After the war, Spain published several books, including a series of detective novels set at a girls school, Radcliffe Hall (based on Roedean, the title an obvious allusion to Radclyffe Hall). She became a star columnist for the Daily Express, She and the News of the World in the 1950s and 1960s and made many radio broadcasts, particularly on Woman's Hour and My Word! She later appeared as a panelist on BBC TV's record review program Juke Box Jury and the panel game What's My Line? In 1962 she performed "The Blaydon Races", the Victorian Tyneside song, at London's Marquee Club with Alexis Korner and Blues Incorporated. A recording of the latter was published on the album R&B from the Marquee.
Spain's scatty style of column-writing caused the Daily Express to be sued successfully for libel - twice - by Evelyn Waugh.
As well as Spain's books of memoirs, including Why I'm Not a Millionaire (1956. Nancy wrote a biography of her great aunt, Isabella Beeton (author of one of the first cooking books, "Mrs Beeton's Book of Household Management"), and a series of detective novels. Rose Collis wrote a posthumous biography of the broadcaster and journalist in 1997.
It was often in the news that she wanted to get married to seem respectable - Spain's name was linked with that of Gilbert Harding - she lived openly with the editor of She, Joan Werner Laurie (Jonny), and was a friend of the famous, including Noël Coward and Marlene Dietrich. She and Laurie were regulars at the Gateways club in Chelsea, London, and were widely known to be lesbians. Spain and Laurie lived in an extended household with the rally driver Sheila van Damm. Laurie's son Nicholas (born 1946) and Spain's alleged youngest son, Thomas, was born in 1952 after an affair with Philip Youngman Carter, husband of Margery Allingham.
Spain died, with Laurie and four others, when the Piper Apache airplane crashed near Aintree racecourse on her way to commentate on the 1964 Grand National. She was cremated with Laurie at Golders Green Crematorium, London, and her ashes were put in the family grave in Horsley, Northumberland.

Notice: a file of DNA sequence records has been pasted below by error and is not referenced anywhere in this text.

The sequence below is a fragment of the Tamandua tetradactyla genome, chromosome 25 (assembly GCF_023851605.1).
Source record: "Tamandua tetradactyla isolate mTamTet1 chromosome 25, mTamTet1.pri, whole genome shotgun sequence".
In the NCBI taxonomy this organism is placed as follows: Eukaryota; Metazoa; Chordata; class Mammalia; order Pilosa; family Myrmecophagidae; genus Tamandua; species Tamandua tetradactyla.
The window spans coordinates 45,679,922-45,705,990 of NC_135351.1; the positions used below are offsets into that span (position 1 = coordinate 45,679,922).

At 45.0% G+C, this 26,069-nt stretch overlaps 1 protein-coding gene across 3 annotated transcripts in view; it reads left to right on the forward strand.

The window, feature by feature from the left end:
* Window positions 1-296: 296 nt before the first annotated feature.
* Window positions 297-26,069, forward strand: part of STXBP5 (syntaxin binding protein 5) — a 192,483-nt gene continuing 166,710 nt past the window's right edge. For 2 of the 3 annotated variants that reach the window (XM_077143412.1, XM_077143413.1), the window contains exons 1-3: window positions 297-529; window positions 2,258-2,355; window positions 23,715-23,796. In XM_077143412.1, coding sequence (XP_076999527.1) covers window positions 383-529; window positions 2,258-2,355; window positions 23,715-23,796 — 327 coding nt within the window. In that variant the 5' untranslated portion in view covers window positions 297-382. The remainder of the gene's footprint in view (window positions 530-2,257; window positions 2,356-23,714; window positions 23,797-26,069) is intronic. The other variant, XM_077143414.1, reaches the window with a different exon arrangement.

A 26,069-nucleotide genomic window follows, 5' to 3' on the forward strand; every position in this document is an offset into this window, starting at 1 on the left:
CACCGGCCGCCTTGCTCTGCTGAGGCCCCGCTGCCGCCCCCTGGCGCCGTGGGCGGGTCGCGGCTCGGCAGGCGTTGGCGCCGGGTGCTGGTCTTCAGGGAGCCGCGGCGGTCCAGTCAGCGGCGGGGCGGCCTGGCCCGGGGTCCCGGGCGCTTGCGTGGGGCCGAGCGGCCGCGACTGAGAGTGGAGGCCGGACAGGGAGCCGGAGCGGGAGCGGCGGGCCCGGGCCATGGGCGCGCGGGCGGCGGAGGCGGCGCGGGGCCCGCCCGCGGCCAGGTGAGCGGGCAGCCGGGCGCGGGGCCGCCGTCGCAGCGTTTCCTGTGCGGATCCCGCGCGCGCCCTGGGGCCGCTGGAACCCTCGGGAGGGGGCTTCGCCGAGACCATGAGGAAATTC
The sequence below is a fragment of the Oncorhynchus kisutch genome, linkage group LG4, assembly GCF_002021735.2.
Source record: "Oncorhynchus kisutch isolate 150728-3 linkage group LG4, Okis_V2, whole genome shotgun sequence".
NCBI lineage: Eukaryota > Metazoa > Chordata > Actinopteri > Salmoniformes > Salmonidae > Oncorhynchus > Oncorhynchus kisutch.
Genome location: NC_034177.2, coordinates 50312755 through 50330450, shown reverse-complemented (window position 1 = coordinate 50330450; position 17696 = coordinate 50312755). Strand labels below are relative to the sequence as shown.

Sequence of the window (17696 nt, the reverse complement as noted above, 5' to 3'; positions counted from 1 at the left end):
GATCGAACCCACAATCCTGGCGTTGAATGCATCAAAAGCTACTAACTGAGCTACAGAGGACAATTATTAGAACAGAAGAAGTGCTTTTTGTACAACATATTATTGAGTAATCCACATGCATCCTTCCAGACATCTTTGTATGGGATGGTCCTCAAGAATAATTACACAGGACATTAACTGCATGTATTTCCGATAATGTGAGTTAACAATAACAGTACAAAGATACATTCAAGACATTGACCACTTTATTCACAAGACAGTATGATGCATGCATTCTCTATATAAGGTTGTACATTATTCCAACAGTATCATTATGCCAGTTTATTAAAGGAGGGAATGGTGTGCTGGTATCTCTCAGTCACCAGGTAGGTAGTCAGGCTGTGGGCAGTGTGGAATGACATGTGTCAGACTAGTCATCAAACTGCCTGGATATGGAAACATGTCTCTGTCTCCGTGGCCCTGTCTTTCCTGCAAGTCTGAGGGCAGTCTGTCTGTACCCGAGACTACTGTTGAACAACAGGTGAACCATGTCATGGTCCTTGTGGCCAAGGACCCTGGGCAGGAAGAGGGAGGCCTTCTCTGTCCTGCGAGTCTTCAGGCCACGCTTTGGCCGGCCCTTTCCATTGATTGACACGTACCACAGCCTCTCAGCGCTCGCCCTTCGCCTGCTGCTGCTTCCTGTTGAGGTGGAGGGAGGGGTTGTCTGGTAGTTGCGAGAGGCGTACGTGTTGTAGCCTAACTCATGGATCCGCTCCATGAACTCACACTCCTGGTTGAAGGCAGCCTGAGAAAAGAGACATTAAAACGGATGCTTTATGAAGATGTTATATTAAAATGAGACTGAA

Rumor has it that Spain left a son, Thomas Carter, allegedly fathered by Philip 'Pip' Youngman Carter, but she did not acknowledge him publicly. Thomas was raised as the son of Joan Werner Laurie and his birth certificate shows him to be her son with Paul Seyler as his father. Spain's will left her estate to Joan Werner Laurie (as JWL's did to her), and Laurie being three years younger was assumed for legal purposes to have died after Spain. Laurie's son Nicolas inherited the joint estates as the eldest son, and thus Spain's alleged son inherited nothing. Nicholas paid for Thomas's education through college before settling 50% of the residue on him.
Coward summed up in his diary: "It is cruel that all that gaiety, intelligence and vitality should be snuffed out when so many bores and horrors are left living."
A Trouser-Wearing Character: The Life and Times of Nancy Spain (Sexual Politics) by Rose Collis
Series: Sexual Politics
Paperback: 256 pages
Publisher: Continuum Intl Pub Group (Sd) (March 1997)
Amazon: A Trouser-Wearing Character: The Life and Times of Nancy Spain
When Nancy Spain died in a plane crash in 1964, aged 47, with her partner, Joan Werner Laurie, she was at the height of a brilliant media career. A famous all-media celebrity of the time, she was a seasoned journalist and writer - with over 10 camp and frothy crime novels to her name. She later moved into radio and TV, quickly becoming an established panelist on "Juke Box Jury" and "What's My Line?" as well as a knowledgeable and lively contributor to "Woman's Hour". In this revealing biography, Rose Collis rediscovers Nancy Spain's public and private life and therein creates an account of an exceptional woman.